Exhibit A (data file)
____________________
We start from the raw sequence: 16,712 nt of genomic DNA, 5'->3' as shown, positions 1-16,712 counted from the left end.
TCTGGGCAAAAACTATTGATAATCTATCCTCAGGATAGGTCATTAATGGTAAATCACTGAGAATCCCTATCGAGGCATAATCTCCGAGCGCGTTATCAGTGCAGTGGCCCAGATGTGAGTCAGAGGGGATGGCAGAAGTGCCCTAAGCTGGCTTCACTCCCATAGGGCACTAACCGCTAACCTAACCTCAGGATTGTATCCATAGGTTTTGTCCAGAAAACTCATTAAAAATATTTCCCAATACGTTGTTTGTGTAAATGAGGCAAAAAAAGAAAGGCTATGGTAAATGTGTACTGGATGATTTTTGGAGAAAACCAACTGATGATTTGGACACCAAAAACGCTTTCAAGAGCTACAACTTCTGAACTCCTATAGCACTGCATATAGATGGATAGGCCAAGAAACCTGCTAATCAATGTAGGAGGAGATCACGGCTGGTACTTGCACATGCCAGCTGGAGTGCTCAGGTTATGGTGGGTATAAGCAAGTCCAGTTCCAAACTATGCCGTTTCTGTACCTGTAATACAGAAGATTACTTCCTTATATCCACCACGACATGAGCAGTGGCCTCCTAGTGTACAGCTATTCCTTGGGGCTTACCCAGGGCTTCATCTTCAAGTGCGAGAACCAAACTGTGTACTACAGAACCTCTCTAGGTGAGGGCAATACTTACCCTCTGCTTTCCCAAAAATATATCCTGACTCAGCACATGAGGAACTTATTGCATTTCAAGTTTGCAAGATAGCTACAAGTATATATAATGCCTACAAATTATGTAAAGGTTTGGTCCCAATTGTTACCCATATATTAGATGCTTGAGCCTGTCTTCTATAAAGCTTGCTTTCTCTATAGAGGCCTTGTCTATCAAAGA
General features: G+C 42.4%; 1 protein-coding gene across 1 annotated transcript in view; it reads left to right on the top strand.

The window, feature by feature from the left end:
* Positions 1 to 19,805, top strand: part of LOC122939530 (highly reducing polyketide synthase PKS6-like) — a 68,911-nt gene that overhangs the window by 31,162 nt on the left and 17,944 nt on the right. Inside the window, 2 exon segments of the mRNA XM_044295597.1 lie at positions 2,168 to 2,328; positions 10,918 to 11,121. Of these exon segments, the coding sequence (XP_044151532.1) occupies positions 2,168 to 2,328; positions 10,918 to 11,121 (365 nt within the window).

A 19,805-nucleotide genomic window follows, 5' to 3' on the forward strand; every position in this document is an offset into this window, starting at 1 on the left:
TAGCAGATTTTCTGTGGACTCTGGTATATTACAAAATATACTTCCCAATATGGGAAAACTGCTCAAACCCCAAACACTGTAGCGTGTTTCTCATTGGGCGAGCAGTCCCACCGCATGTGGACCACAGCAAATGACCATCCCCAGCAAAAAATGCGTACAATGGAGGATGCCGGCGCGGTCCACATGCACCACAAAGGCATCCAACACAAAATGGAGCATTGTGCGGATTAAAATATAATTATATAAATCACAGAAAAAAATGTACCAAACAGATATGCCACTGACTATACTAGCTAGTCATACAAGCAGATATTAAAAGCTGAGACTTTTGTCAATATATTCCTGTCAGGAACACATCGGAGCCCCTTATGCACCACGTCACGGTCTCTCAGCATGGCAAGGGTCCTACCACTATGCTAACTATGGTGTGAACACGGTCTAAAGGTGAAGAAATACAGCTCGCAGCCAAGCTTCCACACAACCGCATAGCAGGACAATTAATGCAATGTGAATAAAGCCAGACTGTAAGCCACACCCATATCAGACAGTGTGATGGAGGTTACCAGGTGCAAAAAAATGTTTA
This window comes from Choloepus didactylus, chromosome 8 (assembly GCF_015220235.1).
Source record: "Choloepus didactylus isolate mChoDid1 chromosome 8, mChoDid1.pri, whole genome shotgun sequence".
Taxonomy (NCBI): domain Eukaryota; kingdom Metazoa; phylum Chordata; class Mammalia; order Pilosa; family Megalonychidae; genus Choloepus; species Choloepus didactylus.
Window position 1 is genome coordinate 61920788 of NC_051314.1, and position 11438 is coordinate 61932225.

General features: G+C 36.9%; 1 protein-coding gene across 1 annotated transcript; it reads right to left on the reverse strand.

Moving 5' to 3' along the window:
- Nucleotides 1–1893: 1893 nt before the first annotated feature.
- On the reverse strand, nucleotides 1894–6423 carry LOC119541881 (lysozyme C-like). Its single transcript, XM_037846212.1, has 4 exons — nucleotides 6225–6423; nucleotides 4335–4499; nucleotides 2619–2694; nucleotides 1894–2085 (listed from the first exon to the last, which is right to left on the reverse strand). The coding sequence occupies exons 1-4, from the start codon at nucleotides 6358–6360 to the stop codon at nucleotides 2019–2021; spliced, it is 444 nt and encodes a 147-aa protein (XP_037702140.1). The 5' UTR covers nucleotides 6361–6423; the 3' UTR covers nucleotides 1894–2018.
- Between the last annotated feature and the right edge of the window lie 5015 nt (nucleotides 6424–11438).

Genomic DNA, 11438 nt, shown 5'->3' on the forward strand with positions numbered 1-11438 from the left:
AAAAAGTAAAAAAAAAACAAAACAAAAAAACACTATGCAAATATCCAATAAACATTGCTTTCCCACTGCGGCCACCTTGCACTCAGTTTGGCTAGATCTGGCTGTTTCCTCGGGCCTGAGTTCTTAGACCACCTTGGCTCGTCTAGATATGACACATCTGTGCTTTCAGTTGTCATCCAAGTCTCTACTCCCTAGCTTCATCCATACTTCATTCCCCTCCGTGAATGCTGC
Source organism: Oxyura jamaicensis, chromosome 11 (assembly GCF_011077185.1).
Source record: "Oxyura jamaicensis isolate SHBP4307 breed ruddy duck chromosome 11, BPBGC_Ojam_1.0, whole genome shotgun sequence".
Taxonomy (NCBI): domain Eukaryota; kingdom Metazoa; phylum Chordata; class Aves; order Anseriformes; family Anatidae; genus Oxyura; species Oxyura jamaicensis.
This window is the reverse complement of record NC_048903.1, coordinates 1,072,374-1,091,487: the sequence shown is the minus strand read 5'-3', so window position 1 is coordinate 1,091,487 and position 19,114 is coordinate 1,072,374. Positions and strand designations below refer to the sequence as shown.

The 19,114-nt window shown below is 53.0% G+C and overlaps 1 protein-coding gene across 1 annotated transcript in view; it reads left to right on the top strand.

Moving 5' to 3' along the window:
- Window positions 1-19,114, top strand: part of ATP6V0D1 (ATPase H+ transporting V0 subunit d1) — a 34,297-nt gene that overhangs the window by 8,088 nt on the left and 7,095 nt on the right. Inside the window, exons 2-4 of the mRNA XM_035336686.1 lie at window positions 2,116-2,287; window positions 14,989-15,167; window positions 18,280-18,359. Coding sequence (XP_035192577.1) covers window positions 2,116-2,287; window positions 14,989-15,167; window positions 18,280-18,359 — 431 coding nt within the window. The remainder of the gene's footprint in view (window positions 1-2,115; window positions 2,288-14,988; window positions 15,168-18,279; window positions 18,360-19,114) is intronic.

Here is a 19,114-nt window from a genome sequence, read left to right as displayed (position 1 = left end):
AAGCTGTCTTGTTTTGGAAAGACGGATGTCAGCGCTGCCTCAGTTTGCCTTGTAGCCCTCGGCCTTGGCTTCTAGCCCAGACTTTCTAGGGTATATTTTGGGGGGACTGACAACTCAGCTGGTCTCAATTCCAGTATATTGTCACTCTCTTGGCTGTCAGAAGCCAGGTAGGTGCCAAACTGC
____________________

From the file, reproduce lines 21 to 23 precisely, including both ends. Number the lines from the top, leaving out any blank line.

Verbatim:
Taxonomy (NCBI): domain Eukaryota; kingdom Metazoa; phylum Chordata; class Aves; order Anseriformes; family Anatidae; genus Oxyura; species Oxyura jamaicensis.
This window is the reverse complement of record NC_048903.1, coordinates 1,072,374-1,091,487: the sequence shown is the minus strand read 5'-3', so window position 1 is coordinate 1,091,487 and position 19,114 is coordinate 1,072,374. Positions and strand designations below refer to the sequence as shown.

The 19,114-nt window shown below is 53.0% G+C and overlaps 1 protein-coding gene across 1 annotated transcript in view; it reads left to right on the top strand.